This Court has not yet had an occasion to determine the standard of review for decisions to award attorneys' fees under the FDCPA.   We generally review decisions to award or deny attorneys' fees for abuse of discretion.   Kerin v. U.S. Postal Serv., 218 F.3d 185, 188 (2d Cir.2000).   Moreover, other circuit courts hearing appeals from awards against plaintiffs under § 1692k(a)(3) have used that standard.   See, e.g., Horkey v. J.V.D.B. & Assocs., Inc., 333 F.3d 769, 774 (7th Cir.2003);  Perry v. Stewart Title Co., 756 F.2d 1197, 1211 (5th Cir.1985).   We adopt that approach, and hold that we review for abuse of discretion a district court's decision to award attorneys' fees to a defendant pursuant to the FDCPA.   Doing so, we find that the district court's determination that Jacobson brought this action “in bad faith and for the purpose of harassment” cannot stand.   See Kerin, 218 F.3d at 188 (a district court abuses its discretion if it relies on “an erroneous view of the law or on a clearly erroneous assessment of the evidence” (internal quotation marks and citation omitted)).

In justifying the award, Judge Glasser relied on Jacobson's acknowledgment that the underlying debt was valid, and his admission that he did not feel “harassed, threatened or misled by the letter.”  434 F.Supp.2d at 141.   These facts are irrelevant to the question of whether Jacobson brought the action “in bad faith and for the purpose of harassment,” and it was legally erroneous for the district court to base its conclusion on them.   As explained above, by providing for statutory damages and attorneys fees for successful plaintiffs, the FDCPA permits and encourages parties who have suffered no loss to bring civil actions for statutory violations.   Jacobson's subjective reaction to the letter, therefore, is neither here nor there.

The district court also based its award on the conclusion that Jacobson “knew that his claim was meritless.”  Id. Since we have found that Jacobson's third argument was in fact meritorious, this basis for granting costs and fees was necessarily erroneous.

Accordingly, we vacate the award of costs and attorneys' fees to HFS.

Conclusion

We affirm the district court in part and reverse it in part, and vacate its judgment, both on the merits of Jacobson's claim, and as to the award of attorneys' fees and costs to HFS. The case is remanded for further proceedings consistent with this opinion.

FOOTNOTES

2.   Jacobson has not, to date, sought class certification.

3.   Neither party objects to the district court's decision to convert HFS's Rule 12 motion to a motion for summary judgment.

4.   Our cases recognize the debt collector's right to demand payment, even within the thirty-day period, unless the customer submits a notice of dispute.   See, e.g, Savino v. Computer Credit, Inc., 164 F.3d 81, 85-86 (2d Cir.1998).   This right has now been made explicit in the statutory text by the 2006 Amendments to the FDCPA.   See Financial Services Regulatory Relief Act of 2006, Pub.L. No. 109-351, § 802(c), 120 Stat.1966, 2006-07 (2006) (inserting in 15 U.S.C. § 1692g(b) the following text:  “Collection activities and communications that do not otherwise violate this title may continue during the 30-day period referred to in subsection (a) unless the consumer has notified the debt collector in writing that the debt, or any portion of the debt, is disputed or that the consumer requests the name and address of the original creditor.”).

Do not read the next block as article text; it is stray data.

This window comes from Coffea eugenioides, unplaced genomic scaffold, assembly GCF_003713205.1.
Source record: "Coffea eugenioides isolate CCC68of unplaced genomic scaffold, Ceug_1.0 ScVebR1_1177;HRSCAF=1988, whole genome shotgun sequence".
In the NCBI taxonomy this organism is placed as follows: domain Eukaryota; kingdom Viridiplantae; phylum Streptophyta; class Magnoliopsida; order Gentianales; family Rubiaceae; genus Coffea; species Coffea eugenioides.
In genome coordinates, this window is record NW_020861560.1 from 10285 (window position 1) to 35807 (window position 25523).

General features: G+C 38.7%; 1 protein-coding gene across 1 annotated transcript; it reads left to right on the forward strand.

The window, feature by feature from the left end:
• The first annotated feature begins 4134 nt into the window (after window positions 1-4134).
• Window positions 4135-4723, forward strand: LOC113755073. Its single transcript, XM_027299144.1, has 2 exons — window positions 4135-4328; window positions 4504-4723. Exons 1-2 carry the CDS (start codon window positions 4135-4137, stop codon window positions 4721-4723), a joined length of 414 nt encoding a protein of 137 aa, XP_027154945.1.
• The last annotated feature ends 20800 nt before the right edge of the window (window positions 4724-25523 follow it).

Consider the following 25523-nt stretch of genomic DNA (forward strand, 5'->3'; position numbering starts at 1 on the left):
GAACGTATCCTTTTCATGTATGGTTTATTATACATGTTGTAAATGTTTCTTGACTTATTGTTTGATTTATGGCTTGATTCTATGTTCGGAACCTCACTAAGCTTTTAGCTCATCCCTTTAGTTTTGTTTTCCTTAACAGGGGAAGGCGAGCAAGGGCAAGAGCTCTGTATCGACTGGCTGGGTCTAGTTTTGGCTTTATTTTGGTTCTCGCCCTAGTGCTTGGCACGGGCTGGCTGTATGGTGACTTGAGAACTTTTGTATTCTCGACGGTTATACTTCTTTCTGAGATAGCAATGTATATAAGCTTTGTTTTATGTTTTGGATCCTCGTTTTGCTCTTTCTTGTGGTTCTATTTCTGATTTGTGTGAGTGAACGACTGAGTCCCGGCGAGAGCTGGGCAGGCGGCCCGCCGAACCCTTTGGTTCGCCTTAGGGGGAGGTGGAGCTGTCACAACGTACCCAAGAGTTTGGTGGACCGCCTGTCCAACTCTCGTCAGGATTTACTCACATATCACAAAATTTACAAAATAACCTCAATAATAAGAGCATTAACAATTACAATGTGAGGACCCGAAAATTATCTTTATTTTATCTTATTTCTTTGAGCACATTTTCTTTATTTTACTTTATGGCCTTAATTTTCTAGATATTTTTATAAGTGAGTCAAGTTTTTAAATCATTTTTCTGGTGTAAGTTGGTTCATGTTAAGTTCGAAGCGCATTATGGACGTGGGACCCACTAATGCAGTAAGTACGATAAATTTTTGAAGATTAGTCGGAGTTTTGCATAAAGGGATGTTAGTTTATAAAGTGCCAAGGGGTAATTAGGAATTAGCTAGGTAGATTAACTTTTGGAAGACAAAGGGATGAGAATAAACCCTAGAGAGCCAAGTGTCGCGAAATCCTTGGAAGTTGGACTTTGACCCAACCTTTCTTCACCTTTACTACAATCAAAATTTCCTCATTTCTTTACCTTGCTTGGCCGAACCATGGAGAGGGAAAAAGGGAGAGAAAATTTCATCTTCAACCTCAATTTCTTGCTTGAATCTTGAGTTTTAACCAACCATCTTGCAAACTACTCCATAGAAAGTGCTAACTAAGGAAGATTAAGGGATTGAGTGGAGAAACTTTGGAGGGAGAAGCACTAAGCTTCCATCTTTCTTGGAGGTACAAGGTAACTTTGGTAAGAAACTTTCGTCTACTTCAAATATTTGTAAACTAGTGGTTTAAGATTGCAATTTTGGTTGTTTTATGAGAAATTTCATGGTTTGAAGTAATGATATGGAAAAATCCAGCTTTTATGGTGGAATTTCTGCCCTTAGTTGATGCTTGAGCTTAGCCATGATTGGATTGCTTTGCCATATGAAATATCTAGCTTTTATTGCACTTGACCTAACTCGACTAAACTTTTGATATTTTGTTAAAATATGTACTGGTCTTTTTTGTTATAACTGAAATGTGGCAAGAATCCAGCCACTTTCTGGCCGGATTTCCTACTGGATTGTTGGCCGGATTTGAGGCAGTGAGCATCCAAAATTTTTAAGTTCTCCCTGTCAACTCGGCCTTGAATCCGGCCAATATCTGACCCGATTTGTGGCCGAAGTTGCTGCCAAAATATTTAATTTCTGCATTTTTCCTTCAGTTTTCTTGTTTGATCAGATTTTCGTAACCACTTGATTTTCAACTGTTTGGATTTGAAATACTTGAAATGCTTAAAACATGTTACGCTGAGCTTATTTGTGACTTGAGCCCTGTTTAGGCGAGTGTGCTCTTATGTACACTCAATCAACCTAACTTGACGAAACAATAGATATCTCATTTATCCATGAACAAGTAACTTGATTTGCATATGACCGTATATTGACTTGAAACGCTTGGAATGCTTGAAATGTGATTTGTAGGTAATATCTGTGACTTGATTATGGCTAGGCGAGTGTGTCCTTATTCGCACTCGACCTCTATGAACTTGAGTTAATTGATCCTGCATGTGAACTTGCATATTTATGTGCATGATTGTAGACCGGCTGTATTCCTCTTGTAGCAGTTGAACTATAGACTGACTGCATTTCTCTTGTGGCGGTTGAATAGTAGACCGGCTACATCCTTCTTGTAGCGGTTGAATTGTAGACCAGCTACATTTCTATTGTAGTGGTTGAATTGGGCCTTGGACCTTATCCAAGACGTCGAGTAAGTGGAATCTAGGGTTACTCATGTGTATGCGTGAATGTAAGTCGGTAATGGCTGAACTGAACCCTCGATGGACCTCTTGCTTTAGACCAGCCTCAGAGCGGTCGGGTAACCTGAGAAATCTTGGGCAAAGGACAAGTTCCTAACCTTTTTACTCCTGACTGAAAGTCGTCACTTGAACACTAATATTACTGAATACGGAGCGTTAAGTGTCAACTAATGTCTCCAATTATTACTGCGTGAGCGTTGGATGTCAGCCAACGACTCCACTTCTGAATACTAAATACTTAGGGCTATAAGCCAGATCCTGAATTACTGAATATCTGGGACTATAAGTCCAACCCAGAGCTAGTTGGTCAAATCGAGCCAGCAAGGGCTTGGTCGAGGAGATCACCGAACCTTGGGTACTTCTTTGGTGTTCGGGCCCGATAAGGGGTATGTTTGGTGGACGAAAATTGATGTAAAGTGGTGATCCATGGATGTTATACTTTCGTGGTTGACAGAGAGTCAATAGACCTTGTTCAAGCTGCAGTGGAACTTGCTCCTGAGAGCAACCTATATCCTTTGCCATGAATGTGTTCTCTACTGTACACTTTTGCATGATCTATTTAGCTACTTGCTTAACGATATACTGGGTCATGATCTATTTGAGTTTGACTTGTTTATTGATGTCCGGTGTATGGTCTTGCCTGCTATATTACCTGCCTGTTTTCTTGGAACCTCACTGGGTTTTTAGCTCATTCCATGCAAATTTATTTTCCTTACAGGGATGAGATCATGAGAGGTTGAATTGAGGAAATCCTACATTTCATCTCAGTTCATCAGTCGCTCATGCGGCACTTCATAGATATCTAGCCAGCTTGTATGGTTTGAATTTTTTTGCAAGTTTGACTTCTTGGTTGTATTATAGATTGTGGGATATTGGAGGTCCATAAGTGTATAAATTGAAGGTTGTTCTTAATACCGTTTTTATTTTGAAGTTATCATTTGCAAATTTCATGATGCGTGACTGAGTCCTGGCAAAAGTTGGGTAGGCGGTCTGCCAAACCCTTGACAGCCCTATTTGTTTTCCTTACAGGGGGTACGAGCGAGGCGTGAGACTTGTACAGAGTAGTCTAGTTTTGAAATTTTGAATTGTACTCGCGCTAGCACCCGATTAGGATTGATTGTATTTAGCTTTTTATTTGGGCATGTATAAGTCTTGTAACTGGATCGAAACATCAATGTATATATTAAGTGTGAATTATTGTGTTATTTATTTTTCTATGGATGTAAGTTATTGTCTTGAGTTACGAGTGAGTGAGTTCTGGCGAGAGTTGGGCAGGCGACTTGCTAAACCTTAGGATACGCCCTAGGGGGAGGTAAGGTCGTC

5.   In Russell, we rejected a formulation of the overshadowing/contradiction test which would have required the plaintiff to show that the contradiction is “threatening.”   See Russell, 74 F.3d at 35 (refusing to follow Smith v. Fin. Collection Agencies, 770 F.Supp. 232, 237 (D.Del.1991)).

6.   This amendment took effect on October 13, 2006, too late to apply to this case.   But, in any event, the new text confirms, rather than alters, the law of this Circuit.

7.   Jacobson brought the present action less than three weeks after receiving the letter in question.

8.   Jacobson has not cross-moved for summary judgment.   Given our reading of the statute and of the letter Jacobson received, it would appear that summary judgment would be available to him, absent possible defenses that have not been, but would not in the ordinary course be, brought to our attention.   In any event, we leave all that to the district court on remand.   In this respect, we also note that Jacobson seeks statutory damages and attorneys' fees.   The award of costs and fees to a successful plaintiff appears to be mandatory.  15 U.S.C. § 1692k(a)(3).   But the award of statutory damages is in the discretion of the district court, id. § 1692k(a)(2)(A), which may, without doubt, consider whether the violation was manifest, or whether, as here, it could be established only after a not uncomplicated exercise in statutory construction.   See id. § 1692k(b) (“[T]he court shall consider ․ the extent to which [the defendant's] noncompliance was intentional.”).

CALABRESI, Circuit Judge: